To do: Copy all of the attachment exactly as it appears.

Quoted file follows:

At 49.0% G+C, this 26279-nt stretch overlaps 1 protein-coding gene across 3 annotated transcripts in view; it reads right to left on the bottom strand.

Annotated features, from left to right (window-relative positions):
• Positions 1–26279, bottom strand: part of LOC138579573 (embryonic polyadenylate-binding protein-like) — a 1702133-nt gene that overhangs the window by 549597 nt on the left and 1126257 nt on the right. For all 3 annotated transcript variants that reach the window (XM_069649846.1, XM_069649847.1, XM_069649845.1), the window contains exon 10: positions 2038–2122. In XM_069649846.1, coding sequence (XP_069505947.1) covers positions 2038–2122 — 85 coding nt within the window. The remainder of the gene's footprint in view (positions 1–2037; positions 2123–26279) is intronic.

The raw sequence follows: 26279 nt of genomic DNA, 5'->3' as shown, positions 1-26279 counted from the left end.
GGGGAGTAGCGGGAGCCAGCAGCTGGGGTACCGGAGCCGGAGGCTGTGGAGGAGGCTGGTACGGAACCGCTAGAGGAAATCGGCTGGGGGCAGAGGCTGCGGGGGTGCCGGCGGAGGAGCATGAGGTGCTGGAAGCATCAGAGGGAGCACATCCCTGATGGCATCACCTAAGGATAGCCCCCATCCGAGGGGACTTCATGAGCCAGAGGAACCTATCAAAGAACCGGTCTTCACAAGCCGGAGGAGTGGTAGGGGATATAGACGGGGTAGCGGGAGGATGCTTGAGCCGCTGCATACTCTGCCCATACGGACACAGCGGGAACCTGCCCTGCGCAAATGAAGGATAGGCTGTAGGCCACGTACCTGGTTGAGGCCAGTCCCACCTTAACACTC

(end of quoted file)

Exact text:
At 49.0% G+C, this 26279-nt stretch overlaps 1 protein-coding gene across 3 annotated transcripts in view; it reads right to left on the bottom strand.

Annotated features, from left to right (window-relative positions):
• Positions 1–26279, bottom strand: part of LOC138579573 (embryonic polyadenylate-binding protein-like) — a 1702133-nt gene that overhangs the window by 549597 nt on the left and 1126257 nt on the right. For all 3 annotated transcript variants that reach the window (XM_069649846.1, XM_069649847.1, XM_069649845.1), the window contains exon 10: positions 2038–2122. In XM_069649846.1, coding sequence (XP_069505947.1) covers positions 2038–2122 — 85 coding nt within the window. The remainder of the gene's footprint in view (positions 1–2037; positions 2123–26279) is intronic.

The raw sequence follows: 26279 nt of genomic DNA, 5'->3' as shown, positions 1-26279 counted from the left end.
GGGGAGTAGCGGGAGCCAGCAGCTGGGGTACCGGAGCCGGAGGCTGTGGAGGAGGCTGGTACGGAACCGCTAGAGGAAATCGGCTGGGGGCAGAGGCTGCGGGGGTGCCGGCGGAGGAGCATGAGGTGCTGGAAGCATCAGAGGGAGCACATCCCTGATGGCATCACCTAAGGATAGCCCCCATCCGAGGGGACTTCATGAGCCAGAGGAACCTATCAAAGAACCGGTCTTCACAAGCCGGAGGAGTGGTAGGGGATATAGACGGGGTAGCGGGAGGATGCTTGAGCCGCTGCATACTCTGCCCATACGGACACAGCGGGAACCTGCCCTGCGCAAATGAAGGATAGGCTGTAGGCCACGTACCTGGTTGAGGCCAGTCCCACCTTAACACTC